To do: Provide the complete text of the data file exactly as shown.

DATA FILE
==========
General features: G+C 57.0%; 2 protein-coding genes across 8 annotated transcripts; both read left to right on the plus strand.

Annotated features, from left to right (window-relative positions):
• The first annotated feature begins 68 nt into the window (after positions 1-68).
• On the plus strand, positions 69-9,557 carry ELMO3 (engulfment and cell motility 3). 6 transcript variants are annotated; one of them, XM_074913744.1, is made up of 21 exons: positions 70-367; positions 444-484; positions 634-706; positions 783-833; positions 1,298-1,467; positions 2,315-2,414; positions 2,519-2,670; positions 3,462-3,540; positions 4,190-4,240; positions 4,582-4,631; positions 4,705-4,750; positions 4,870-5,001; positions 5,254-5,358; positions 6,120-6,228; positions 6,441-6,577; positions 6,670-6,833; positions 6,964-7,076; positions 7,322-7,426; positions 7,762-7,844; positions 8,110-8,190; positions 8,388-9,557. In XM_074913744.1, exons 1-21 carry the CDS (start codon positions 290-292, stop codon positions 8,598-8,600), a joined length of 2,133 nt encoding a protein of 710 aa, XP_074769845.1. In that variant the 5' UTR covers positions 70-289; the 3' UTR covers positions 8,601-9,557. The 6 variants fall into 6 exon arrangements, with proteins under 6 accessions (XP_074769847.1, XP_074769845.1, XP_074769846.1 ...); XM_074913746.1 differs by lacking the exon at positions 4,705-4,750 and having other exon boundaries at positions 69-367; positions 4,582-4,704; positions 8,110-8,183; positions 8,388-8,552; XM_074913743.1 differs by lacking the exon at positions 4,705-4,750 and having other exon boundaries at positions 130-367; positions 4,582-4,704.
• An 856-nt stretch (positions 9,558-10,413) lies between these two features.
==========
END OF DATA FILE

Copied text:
General features: G+C 57.0%; 2 protein-coding genes across 8 annotated transcripts; both read left to right on the plus strand.

Annotated features, from left to right (window-relative positions):
• The first annotated feature begins 68 nt into the window (after positions 1-68).
• On the plus strand, positions 69-9,557 carry ELMO3 (engulfment and cell motility 3). 6 transcript variants are annotated; one of them, XM_074913744.1, is made up of 21 exons: positions 70-367; positions 444-484; positions 634-706; positions 783-833; positions 1,298-1,467; positions 2,315-2,414; positions 2,519-2,670; positions 3,462-3,540; positions 4,190-4,240; positions 4,582-4,631; positions 4,705-4,750; positions 4,870-5,001; positions 5,254-5,358; positions 6,120-6,228; positions 6,441-6,577; positions 6,670-6,833; positions 6,964-7,076; positions 7,322-7,426; positions 7,762-7,844; positions 8,110-8,190; positions 8,388-9,557. In XM_074913744.1, exons 1-21 carry the CDS (start codon positions 290-292, stop codon positions 8,598-8,600), a joined length of 2,133 nt encoding a protein of 710 aa, XP_074769845.1. In that variant the 5' UTR covers positions 70-289; the 3' UTR covers positions 8,601-9,557. The 6 variants fall into 6 exon arrangements, with proteins under 6 accessions (XP_074769847.1, XP_074769845.1, XP_074769846.1 ...); XM_074913746.1 differs by lacking the exon at positions 4,705-4,750 and having other exon boundaries at positions 69-367; positions 4,582-4,704; positions 8,110-8,183; positions 8,388-8,552; XM_074913743.1 differs by lacking the exon at positions 4,705-4,750 and having other exon boundaries at positions 130-367; positions 4,582-4,704.
• An 856-nt stretch (positions 9,558-10,413) lies between these two features.